Media Release: Regional economic trends finely balanced, as Cyclone Gabrielle hits some areas hard
Economic activity remained finely balanced at the start of 2023, with a strong labour market, rising interest rates, and weather disruptions all major influences on a cautious but still robust start to 2023.
Infometrics’ March 2023 Quarterly Economic Monitor shows a 2.7%pa rise in provisional economic activity in the March 2023 quarter, although several indicators signal a more challenging economic outlook. “Our preliminary assessment of the first few months of 2023 suggests that New Zealand might have narrowly avoided a recession – so far, at least – with our initial estimate showing a small quarterly increase in economic activity after a weaker end to 2022,” says Infometrics Chief Executive and Principal Economist Brad Olsen.
The rebound in international tourism has continued to bolster economic growth figures in several regional economies, including Otago, Canterbury, and Auckland. “This result continues a trend from recent quarters, as tourist arrivals have recovered to two-thirds of pre-pandemic levels, and guest nights have risen by 52%pa on average over the last 12 months.”
However, Infometrics’ regional economic assessment also shows the hit to local economies from Cyclone Gabrielle and other weather events throughout the first few months of 2023. “Economic activity in Hawke’s Bay, Tairawhiti, Northland, and Coromandel fell as horticulture production was destroyed, meat and dairy processing was disrupted, and transport infrastructure was severely damaged,” says Mr Olsen. “Despite solid nationwide economic activity growth of 2.7%pa, Hawke’s Bay, Tairawhiti, and Northland all saw economic activity down by between 0.7% and 0.8% from a year ago.”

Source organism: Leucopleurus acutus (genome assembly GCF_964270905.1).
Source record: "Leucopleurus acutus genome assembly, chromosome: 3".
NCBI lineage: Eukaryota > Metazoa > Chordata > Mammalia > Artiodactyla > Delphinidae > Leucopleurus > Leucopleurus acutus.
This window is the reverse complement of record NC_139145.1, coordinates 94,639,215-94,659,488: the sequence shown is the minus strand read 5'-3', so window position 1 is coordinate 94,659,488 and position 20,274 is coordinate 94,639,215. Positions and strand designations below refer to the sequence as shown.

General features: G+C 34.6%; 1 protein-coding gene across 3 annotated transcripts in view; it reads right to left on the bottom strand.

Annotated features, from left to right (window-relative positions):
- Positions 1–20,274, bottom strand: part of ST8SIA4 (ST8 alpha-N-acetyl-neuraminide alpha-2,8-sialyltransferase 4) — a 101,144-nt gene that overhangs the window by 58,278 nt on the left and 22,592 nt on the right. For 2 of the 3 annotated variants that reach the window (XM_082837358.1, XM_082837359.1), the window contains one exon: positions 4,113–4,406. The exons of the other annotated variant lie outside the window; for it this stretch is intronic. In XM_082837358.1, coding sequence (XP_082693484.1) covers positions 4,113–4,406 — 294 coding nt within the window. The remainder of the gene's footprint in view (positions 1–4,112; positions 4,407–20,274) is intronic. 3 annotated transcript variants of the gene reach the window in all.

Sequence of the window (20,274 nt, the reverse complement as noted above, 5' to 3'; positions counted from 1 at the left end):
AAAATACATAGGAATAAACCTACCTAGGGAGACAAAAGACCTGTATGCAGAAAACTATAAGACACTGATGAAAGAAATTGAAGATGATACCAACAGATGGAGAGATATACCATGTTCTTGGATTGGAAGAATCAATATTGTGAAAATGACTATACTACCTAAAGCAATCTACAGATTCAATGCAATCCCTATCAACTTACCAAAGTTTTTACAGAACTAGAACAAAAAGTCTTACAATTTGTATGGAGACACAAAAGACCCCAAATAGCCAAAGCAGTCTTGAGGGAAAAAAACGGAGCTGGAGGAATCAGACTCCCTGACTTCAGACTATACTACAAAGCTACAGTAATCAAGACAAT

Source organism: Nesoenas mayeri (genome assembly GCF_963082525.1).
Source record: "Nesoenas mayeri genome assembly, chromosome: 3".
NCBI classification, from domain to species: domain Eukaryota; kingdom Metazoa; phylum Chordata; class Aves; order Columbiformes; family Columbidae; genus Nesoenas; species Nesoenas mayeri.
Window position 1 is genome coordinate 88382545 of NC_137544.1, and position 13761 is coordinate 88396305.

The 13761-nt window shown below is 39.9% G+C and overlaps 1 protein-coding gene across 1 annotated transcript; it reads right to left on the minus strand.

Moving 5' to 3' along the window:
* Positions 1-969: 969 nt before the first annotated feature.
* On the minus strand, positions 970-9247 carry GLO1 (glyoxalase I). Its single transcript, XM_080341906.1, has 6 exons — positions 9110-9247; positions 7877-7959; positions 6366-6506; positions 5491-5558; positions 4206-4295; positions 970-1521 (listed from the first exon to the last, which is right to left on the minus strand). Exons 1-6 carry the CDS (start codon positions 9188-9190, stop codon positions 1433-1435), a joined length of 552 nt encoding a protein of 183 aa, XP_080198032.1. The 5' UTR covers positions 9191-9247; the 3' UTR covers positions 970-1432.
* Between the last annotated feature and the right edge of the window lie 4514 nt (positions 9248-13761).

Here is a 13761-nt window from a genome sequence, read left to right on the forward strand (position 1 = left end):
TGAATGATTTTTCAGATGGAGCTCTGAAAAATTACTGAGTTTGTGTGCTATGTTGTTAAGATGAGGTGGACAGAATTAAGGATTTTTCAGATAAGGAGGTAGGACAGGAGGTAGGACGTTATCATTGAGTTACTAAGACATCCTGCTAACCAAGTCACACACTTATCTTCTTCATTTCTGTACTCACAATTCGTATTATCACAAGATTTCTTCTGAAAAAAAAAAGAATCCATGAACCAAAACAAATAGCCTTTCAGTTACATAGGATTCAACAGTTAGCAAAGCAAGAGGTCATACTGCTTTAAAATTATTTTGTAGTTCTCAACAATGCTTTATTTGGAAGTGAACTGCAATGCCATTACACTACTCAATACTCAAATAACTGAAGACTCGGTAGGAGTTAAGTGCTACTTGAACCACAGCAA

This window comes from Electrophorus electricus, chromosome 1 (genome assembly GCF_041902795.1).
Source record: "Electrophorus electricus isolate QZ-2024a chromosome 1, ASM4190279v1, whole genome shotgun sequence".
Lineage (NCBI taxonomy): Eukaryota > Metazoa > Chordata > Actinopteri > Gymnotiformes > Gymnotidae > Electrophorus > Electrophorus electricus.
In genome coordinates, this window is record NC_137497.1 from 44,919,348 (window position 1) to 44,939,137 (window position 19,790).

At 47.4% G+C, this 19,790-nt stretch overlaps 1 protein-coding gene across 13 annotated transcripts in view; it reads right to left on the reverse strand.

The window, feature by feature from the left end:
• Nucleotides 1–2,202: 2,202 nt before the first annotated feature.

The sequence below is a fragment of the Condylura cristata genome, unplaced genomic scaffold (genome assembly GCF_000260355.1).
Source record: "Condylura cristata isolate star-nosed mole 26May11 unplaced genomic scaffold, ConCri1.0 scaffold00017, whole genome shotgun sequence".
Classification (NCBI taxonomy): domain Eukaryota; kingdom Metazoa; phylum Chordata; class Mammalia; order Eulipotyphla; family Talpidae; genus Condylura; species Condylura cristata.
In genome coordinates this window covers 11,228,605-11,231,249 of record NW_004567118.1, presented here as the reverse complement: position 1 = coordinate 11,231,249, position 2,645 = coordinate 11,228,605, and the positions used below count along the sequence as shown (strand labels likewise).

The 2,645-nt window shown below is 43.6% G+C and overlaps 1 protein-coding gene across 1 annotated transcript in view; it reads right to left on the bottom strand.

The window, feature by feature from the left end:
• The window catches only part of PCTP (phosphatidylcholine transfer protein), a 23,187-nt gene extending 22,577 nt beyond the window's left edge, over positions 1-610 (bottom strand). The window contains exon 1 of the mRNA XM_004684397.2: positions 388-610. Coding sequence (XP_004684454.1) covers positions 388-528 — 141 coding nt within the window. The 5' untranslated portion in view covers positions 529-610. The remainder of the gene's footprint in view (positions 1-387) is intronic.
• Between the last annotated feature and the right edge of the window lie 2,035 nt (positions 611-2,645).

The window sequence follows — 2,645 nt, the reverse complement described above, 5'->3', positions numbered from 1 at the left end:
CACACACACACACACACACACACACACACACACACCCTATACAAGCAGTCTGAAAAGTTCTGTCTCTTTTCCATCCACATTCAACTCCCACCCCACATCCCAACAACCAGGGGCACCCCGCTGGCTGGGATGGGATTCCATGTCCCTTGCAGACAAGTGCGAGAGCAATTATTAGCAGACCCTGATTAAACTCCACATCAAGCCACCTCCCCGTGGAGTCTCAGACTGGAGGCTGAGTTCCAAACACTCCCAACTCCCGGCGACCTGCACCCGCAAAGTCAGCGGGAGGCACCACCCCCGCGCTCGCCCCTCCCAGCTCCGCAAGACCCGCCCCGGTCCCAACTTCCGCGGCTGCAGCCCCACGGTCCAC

Nevertheless, the current resilience of the economy is remarkable. Various indicators across households and businesses show activity has swiftly regained momentum after recent weather events, which is an encouraging outcome. “Higher-frequency indicators show a swift rebound in most parts of the economy in weather-affected economies in the March month, reinforcing the level of resilience locally as businesses, households, and local agencies got stuck into recovery actions.”
Across the wider economy, accelerating population growth has improved the labour supply, which has supported solid spending activity. “Jobs growth remains buoyant; Waikato, the top of the South Island, Canterbury, and Otago all registered filled jobs growth of 3%pa or more in the March 2023 quarter. This growth demonstrates the continued levels of hiring occurring in the economy, although intentions around future job hiring show a rising level of caution from businesses.”
“Higher interest rates haven’t fully hit households yet, and economic sentiment remains subdued, laying a pathway for slowing economic momentum over 2023 as a more challenging environment emerges,” says Mr Olsen.